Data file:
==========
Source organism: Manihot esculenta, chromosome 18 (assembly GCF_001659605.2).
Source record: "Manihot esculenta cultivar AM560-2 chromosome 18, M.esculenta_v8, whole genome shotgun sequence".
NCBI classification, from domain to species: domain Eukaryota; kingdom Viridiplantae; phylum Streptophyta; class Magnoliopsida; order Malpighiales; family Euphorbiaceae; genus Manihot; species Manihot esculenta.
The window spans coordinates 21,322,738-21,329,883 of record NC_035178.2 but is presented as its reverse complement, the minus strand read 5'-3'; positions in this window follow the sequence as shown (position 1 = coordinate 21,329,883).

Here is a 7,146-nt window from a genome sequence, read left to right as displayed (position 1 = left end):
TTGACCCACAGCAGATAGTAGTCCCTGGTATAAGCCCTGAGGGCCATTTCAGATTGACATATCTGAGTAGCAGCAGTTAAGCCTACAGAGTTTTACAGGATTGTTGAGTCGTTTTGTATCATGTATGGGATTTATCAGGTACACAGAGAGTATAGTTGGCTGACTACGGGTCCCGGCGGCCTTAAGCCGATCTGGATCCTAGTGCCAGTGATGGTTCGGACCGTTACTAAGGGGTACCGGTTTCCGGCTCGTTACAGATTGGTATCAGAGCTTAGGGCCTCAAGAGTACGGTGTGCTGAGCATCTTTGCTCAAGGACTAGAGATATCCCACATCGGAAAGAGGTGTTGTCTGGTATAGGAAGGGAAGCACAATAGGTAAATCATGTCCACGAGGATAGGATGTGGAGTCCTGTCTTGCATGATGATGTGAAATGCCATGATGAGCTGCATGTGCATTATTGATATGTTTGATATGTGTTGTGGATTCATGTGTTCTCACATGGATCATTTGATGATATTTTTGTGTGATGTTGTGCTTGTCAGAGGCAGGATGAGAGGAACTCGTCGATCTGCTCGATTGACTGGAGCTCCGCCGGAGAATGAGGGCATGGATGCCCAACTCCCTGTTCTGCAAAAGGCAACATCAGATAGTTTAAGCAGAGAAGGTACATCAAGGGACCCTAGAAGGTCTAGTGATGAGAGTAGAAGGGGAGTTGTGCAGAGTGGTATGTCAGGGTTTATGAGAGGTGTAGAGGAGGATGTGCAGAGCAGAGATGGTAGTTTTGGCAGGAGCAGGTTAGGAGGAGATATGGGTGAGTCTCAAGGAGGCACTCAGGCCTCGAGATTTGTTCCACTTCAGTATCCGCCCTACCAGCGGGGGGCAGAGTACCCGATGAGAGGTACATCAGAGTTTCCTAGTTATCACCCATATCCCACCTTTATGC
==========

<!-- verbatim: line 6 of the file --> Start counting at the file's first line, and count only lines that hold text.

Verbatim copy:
TTGACCCACAGCAGATAGTAGTCCCTGGTATAAGCCCTGAGGGCCATTTCAGATTGACATATCTGAGTAGCAGCAGTTAAGCCTACAGAGTTTTACAGGATTGTTGAGTCGTTTTGTATCATGTATGGGATTTATCAGGTACACAGAGAGTATAGTTGGCTGACTACGGGTCCCGGCGGCCTTAAGCCGATCTGGATCCTAGTGCCAGTGATGGTTCGGACCGTTACTAAGGGGTACCGGTTTCCGGCTCGTTACAGATTGGTATCAGAGCTTAGGGCCTCAAGAGTACGGTGTGCTGAGCATCTTTGCTCAAGGACTAGAGATATCCCACATCGGAAAGAGGTGTTGTCTGGTATAGGAAGGGAAGCACAATAGGTAAATCATGTCCACGAGGATAGGATGTGGAGTCCTGTCTTGCATGATGATGTGAAATGCCATGATGAGCTGCATGTGCATTATTGATATGTTTGATATGTGTTGTGGATTCATGTGTTCTCACATGGATCATTTGATGATATTTTTGTGTGATGTTGTGCTTGTCAGAGGCAGGATGAGAGGAACTCGTCGATCTGCTCGATTGACTGGAGCTCCGCCGGAGAATGAGGGCATGGATGCCCAACTCCCTGTTCTGCAAAAGGCAACATCAGATAGTTTAAGCAGAGAAGGTACATCAAGGGACCCTAGAAGGTCTAGTGATGAGAGTAGAAGGGGAGTTGTGCAGAGTGGTATGTCAGGGTTTATGAGAGGTGTAGAGGAGGATGTGCAGAGCAGAGATGGTAGTTTTGGCAGGAGCAGGTTAGGAGGAGATATGGGTGAGTCTCAAGGAGGCACTCAGGCCTCGAGATTTGTTCCACTTCAGTATCCGCCCTACCAGCGGGGGGCAGAGTACCCGATGAGAGGTACATCAGAGTTTCCTAGTTATCACCCATATCCCACCTTTATGC